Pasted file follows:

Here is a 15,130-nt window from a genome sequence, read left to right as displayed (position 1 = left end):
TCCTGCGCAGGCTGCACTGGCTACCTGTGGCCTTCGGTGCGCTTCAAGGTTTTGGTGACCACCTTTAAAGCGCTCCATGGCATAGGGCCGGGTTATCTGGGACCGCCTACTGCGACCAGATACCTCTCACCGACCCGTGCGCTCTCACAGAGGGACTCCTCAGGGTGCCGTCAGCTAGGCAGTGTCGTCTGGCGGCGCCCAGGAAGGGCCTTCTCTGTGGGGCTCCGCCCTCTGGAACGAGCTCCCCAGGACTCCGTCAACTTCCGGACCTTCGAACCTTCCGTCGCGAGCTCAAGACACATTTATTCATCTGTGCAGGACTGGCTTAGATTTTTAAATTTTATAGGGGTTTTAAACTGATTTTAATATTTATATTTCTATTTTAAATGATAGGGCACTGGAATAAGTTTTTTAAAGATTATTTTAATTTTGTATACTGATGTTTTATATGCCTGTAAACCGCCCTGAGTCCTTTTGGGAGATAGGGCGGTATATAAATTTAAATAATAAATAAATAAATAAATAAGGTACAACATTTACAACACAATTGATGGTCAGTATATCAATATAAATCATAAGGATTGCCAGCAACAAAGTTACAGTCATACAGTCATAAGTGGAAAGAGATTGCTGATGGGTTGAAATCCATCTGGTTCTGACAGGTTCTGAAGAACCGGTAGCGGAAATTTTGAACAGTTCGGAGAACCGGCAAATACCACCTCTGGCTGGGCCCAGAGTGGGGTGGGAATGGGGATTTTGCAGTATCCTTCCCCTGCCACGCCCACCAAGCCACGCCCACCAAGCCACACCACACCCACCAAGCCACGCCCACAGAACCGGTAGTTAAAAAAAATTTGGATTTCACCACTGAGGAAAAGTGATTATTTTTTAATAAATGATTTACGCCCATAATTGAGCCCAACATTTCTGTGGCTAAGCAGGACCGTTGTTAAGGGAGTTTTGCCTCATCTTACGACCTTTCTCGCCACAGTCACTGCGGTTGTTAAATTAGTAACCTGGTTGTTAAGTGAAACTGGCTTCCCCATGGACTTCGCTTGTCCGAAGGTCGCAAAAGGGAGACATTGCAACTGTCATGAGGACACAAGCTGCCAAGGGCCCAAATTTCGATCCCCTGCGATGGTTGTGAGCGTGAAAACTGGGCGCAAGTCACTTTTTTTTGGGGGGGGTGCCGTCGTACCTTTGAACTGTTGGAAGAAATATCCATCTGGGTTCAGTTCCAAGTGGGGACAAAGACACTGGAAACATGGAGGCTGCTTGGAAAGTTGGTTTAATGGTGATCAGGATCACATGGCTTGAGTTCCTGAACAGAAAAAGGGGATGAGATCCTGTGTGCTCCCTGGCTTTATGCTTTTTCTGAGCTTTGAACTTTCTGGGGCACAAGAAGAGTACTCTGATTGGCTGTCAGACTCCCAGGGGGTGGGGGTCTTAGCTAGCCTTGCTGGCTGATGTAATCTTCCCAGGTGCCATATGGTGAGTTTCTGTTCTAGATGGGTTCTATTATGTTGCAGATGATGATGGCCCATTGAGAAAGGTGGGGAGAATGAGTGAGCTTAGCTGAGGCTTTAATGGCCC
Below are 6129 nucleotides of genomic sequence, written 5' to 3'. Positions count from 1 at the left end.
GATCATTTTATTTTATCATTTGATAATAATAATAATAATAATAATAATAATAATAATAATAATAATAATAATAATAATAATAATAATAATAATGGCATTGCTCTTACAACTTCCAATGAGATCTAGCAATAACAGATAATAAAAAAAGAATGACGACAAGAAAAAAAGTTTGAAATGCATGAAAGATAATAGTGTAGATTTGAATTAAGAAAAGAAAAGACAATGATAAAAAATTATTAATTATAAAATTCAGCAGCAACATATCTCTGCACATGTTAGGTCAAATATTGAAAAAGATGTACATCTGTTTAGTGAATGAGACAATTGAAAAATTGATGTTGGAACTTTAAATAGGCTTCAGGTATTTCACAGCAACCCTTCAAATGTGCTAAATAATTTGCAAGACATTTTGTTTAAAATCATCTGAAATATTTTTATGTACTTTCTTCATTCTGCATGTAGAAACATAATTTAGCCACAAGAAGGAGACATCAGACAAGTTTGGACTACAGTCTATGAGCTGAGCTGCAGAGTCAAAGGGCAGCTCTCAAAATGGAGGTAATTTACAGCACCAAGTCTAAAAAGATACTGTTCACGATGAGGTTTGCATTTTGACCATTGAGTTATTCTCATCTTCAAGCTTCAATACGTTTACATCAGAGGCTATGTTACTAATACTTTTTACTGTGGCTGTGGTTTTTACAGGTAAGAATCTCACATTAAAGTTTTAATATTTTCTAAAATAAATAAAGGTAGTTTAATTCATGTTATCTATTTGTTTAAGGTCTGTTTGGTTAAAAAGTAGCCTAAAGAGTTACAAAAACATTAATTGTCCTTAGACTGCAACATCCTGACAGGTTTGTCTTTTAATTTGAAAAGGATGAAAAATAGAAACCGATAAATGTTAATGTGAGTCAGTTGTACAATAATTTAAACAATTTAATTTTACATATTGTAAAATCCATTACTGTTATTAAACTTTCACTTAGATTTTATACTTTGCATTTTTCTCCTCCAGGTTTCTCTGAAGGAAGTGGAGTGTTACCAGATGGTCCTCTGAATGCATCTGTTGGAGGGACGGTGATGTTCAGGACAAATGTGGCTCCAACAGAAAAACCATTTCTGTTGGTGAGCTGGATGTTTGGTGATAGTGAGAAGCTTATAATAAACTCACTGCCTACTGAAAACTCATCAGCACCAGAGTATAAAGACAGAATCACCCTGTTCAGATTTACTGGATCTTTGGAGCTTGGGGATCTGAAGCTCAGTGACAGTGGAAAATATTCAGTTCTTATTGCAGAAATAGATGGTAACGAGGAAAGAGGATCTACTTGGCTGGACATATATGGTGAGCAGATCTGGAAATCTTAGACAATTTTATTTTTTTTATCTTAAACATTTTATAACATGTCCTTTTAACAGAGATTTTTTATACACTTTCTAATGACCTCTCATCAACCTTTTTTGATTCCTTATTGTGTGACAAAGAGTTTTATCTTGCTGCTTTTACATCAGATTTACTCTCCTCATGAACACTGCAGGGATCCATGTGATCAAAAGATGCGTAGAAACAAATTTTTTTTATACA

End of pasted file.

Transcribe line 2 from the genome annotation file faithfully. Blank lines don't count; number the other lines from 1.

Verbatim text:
TCCTGCGCAGGCTGCACTGGCTACCTGTGGCCTTCGGTGCGCTTCAAGGTTTTGGTGACCACCTTTAAAGCGCTCCATGGCATAGGGCCGGGTTATCTGGGACCGCCTACTGCGACCAGATACCTCTCACCGACCCGTGCGCTCTCACAGAGGGACTCCTCAGGGTGCCGTCAGCTAGGCAGTGTCGTCTGGCGGCGCCCAGGAAGGGCCTTCTCTGTGGGGCTCCGCCCTCTGGAACGAGCTCCCCAGGACTCCGTCAACTTCCGGACCTTCGAACCTTCCGTCGCGAGCTCAAGACACATTTATTCATCTGTGCAGGACTGGCTTAGATTTTTAAATTTTATAGGGGTTTTAAACTGATTTTAATATTTATATTTCTATTTTAAATGATAGGGCACTGGAATAAGTTTTTTAAAGATTATTTTAATTTTGTATACTGATGTTTTATATGCCTGTAAACCGCCCTGAGTCCTTTTGGGAGATAGGGCGGTATATAAATTTAAATAATAAATAAATAAATAAATAAGGTACAACATTTACAACACAATTGATGGTCAGTATATCAATATAAATCATAAGGATTGCCAGCAACAAAGTTACAGTCATACAGTCATAAGTGGAAAGAGATTGCTGATGGGTTGAAATCCATCTGGTTCTGACAGGTTCTGAAGAACCGGTAGCGGAAATTTTGAACAGTTCGGAGAACCGGCAAATACCACCTCTGGCTGGGCCCAGAGTGGGGTGGGAATGGGGATTTTGCAGTATCCTTCCCCTGCCACGCCCACCAAGCCACGCCCACCAAGCCACACCACACCCACCAAGCCACGCCCACAGAACCGGTAGTTAAAAAAAATTTGGATTTCACCACTGAGGAAAAGTGATTATTTTTTAATAAATGATTTACGCCCATAATTGAGCCCAACATTTCTGTGGCTAAGCAGGACCGTTGTTAAGGGAGTTTTGCCTCATCTTACGACCTTTCTCGCCACAGTCACTGCGGTTGTTAAATTAGTAACCTGGTTGTTAAGTGAAACTGGCTTCCCCATGGACTTCGCTTGTCCGAAGGTCGCAAAAGGGAGACATTGCAACTGTCATGAGGACACAAGCTGCCAAGGGCCCAAATTTCGATCCCCTGCGATGGTTGTGAGCGTGAAAACTGGGCGCAAGTCACTTTTTTTTGGGGGGGGTGCCGTCGTACCTTTGAACTGTTGGAAGAAATATCCATCTGGGTTCAGTTCCAAGTGGGGACAAAGACACTGGAAACATGGAGGCTGCTTGGAAAGTTGGTTTAATGGTGATCAGGATCACATGGCTTGAGTTCCTGAACAGAAAAAGGGGATGAGATCCTGTGTGCTCCCTGGCTTTATGCTTTTTCTGAGCTTTGAACTTTCTGGGGCACAAGAAGAGTACTCTGATTGGCTGTCAGACTCCCAGGGGGTGGGGGTCTTAGCTAGCCTTGCTGGCTGATGTAATCTTCCCAGGTGCCATATGGTGAGTTTCTGTTCTAGATGGGTTCTATTATGTTGCAGATGATGATGGCCCATTGAGAAAGGTGGGGAGAATGAGTGAGCTTAGCTGAGGCTTTAATGGCCC